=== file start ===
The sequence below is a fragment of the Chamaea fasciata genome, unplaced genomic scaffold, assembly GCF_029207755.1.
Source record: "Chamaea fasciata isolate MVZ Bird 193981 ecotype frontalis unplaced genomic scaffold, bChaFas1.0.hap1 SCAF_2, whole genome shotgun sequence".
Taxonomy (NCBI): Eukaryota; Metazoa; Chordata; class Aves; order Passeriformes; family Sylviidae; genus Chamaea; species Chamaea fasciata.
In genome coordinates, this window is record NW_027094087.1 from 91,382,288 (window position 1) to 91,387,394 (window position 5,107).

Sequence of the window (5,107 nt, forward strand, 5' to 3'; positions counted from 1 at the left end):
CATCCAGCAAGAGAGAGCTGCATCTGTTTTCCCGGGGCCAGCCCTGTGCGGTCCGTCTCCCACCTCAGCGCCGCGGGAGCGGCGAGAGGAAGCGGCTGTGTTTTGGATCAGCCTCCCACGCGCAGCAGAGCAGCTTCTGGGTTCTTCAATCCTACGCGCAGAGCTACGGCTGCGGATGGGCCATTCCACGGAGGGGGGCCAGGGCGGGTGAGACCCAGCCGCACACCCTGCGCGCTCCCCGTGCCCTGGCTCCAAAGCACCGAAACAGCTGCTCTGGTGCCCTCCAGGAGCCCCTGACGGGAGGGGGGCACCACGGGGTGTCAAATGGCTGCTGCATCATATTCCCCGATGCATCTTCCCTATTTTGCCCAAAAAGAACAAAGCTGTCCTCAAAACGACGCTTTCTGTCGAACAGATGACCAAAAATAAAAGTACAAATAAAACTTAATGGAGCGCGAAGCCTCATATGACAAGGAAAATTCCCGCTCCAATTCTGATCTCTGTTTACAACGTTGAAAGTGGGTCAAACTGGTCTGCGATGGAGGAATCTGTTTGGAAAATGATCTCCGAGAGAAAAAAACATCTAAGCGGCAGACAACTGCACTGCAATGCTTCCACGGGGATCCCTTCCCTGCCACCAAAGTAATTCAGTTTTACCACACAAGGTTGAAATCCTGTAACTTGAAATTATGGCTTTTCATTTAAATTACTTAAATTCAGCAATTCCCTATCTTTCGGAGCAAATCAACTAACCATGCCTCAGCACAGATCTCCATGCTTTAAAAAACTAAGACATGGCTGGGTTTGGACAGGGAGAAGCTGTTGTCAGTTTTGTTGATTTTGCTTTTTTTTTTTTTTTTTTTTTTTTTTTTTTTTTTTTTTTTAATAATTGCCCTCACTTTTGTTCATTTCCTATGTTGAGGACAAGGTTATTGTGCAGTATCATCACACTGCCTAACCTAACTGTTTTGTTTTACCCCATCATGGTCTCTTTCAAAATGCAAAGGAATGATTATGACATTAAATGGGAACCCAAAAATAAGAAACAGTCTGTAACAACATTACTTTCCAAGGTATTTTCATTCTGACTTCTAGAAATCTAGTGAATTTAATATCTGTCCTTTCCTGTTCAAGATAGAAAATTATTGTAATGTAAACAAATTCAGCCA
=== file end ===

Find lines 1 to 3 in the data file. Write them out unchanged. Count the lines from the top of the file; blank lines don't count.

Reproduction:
The sequence below is a fragment of the Chamaea fasciata genome, unplaced genomic scaffold, assembly GCF_029207755.1.
Source record: "Chamaea fasciata isolate MVZ Bird 193981 ecotype frontalis unplaced genomic scaffold, bChaFas1.0.hap1 SCAF_2, whole genome shotgun sequence".
Taxonomy (NCBI): Eukaryota; Metazoa; Chordata; class Aves; order Passeriformes; family Sylviidae; genus Chamaea; species Chamaea fasciata.